Temporal Variability of Soil Hydraulic Properties with Wetting and Drying Subsequent to Tillage1
- R. B. Mapa,
- R. E. Green and
- L. Santo2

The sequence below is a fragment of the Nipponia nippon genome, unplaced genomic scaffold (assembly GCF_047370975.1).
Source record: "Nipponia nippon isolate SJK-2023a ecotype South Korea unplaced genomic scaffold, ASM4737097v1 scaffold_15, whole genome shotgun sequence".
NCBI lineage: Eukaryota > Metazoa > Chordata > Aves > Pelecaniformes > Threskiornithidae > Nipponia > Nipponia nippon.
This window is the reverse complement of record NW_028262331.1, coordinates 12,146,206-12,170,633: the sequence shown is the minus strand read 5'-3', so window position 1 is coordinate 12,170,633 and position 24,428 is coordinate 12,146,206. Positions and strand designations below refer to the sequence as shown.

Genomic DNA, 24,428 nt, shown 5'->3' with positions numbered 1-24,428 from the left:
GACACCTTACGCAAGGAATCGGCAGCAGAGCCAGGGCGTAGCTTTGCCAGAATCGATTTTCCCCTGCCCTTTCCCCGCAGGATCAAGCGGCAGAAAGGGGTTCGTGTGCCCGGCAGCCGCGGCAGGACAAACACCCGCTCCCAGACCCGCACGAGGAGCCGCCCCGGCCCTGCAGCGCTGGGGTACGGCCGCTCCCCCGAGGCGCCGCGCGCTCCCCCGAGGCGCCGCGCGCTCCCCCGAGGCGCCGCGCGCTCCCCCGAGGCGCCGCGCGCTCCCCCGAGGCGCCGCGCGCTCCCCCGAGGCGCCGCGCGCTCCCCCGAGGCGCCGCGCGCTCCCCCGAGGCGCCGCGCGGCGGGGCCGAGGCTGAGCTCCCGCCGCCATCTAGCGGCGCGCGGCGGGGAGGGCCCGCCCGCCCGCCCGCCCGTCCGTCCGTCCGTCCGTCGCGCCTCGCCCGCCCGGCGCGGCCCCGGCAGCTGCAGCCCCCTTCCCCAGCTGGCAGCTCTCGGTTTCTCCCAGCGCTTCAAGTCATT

Modeling of water movement in soils requires mathematical representation of hydraulic conductivity and water retention functions. Hydraulic properties of soils are expected to vary over time during a cropping cycle, especially soon after tillage. Field experiments were conducted on two soils, a Typic Torrox and a Vertic Haplustoll, to evaluate the effect of soil deformation from repeated wetting and drying on soil properties such as hydraulic conductivity, sorptivity, and the water content-suction relationship. Hydraulic conductivity near saturation was the most sensitive measure of temporal changes of hydraulic properties, decreasing 100-fold with wetting and drying after tillage. Sorptivity measured with negative head, a simple and rapid method, was also sensitive to temporal changes and was judged the most appropriate for variability studies requiring a large number of samples. The impact of temporal changes in hydraulic functions on soil-water movement was demonstrated by a comparison of water content profiles predicted with a simulation model using input functions obtained before and after irrigation.Please view the pdf by using the Full Text (PDF) link under 'View' to the left.
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